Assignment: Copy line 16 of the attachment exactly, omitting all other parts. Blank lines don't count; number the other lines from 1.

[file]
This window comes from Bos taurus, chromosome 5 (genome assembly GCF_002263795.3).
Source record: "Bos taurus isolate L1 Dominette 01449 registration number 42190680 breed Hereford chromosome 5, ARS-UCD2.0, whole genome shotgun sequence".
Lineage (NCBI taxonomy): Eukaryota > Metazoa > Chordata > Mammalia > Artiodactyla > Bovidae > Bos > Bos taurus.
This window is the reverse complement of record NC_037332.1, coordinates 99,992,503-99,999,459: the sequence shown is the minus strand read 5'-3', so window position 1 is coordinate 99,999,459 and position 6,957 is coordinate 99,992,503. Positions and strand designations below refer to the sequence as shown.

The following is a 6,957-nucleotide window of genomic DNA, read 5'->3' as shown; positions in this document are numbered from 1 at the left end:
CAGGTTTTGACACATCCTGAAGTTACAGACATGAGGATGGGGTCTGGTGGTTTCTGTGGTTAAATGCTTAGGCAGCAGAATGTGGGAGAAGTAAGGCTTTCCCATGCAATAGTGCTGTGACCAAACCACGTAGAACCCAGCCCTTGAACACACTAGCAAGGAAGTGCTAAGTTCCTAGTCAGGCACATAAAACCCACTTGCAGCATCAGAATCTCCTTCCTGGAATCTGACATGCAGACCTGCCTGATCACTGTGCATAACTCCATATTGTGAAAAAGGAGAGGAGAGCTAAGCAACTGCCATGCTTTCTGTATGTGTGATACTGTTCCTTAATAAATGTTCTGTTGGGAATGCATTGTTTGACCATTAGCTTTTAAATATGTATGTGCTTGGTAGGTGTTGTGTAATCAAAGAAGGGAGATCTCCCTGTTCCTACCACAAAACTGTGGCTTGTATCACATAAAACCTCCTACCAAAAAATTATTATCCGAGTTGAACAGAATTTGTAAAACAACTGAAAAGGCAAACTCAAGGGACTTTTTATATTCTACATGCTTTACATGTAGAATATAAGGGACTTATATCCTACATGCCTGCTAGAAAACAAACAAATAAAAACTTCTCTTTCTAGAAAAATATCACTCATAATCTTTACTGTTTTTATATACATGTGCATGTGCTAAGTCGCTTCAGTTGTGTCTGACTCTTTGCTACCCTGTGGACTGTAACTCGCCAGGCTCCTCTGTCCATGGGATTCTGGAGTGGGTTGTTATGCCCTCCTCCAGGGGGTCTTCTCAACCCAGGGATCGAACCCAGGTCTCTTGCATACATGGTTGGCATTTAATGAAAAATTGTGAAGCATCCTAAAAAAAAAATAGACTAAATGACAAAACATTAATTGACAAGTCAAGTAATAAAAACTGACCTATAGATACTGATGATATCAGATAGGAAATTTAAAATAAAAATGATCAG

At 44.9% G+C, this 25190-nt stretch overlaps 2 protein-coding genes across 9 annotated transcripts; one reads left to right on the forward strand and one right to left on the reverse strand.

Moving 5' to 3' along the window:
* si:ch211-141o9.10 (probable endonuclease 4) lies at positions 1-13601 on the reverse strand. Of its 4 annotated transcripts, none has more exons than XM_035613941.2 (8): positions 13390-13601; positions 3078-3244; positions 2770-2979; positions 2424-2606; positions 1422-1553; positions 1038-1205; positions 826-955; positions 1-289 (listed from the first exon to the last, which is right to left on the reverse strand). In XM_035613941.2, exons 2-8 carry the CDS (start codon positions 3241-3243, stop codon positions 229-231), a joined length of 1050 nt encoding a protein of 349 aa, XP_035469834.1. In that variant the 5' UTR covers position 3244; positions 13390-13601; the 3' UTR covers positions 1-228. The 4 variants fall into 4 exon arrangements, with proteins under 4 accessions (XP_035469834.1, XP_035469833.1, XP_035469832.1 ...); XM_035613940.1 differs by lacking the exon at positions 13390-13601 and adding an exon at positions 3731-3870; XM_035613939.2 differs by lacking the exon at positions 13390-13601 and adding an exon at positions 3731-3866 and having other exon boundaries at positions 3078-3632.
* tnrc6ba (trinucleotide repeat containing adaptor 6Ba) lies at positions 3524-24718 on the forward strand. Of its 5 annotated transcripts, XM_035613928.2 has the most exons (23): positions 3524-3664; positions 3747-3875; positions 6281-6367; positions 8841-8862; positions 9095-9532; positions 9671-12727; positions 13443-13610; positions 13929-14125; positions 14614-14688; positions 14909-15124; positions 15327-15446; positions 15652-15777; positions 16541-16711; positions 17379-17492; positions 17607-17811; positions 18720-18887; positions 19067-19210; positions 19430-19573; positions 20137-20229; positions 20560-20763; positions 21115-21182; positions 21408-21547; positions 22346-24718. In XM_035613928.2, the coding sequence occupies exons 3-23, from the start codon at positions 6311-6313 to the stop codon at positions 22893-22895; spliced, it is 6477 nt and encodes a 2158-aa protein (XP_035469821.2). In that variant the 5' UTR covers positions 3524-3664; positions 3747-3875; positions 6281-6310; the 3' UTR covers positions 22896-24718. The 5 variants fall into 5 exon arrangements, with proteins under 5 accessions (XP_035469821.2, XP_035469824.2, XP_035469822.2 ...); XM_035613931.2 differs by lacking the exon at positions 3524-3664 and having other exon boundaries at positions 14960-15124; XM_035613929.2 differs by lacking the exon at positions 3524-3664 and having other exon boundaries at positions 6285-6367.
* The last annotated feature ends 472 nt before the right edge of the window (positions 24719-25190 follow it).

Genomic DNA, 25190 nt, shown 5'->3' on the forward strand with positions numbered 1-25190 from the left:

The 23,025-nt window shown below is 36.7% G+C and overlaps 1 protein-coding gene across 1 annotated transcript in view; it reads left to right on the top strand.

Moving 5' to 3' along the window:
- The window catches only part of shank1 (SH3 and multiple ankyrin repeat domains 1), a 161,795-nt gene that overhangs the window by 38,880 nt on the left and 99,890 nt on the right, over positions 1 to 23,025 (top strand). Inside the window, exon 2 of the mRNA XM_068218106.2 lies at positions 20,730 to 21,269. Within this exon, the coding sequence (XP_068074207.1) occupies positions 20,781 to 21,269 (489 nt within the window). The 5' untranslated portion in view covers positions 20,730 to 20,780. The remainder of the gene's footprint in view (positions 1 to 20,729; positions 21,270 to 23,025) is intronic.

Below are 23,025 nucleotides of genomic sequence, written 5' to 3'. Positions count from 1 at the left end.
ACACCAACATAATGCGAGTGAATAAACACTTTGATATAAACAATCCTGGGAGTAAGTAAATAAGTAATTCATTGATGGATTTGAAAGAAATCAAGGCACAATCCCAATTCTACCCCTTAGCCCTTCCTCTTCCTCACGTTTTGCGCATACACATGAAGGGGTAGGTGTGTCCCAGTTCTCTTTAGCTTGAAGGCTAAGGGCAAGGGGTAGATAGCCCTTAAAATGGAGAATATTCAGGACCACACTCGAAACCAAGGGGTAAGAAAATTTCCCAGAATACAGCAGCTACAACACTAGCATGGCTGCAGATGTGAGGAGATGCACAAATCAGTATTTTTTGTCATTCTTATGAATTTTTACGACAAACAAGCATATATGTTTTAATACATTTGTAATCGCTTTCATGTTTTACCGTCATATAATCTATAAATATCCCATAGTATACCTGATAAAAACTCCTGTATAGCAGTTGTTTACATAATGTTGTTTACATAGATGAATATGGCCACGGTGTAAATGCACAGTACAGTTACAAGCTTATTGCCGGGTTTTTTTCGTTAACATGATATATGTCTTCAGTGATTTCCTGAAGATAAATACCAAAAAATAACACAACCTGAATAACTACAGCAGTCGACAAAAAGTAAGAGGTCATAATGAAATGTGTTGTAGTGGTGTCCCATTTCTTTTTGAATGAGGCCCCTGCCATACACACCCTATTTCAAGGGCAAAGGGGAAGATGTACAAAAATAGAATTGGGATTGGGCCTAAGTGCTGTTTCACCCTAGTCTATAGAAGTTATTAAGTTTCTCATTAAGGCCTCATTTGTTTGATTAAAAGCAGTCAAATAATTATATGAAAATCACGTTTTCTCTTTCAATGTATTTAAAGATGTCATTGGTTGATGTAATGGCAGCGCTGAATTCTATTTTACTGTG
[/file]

Below are 23,025 nucleotides of genomic sequence, written 5' to 3'. Positions count from 1 at the left end.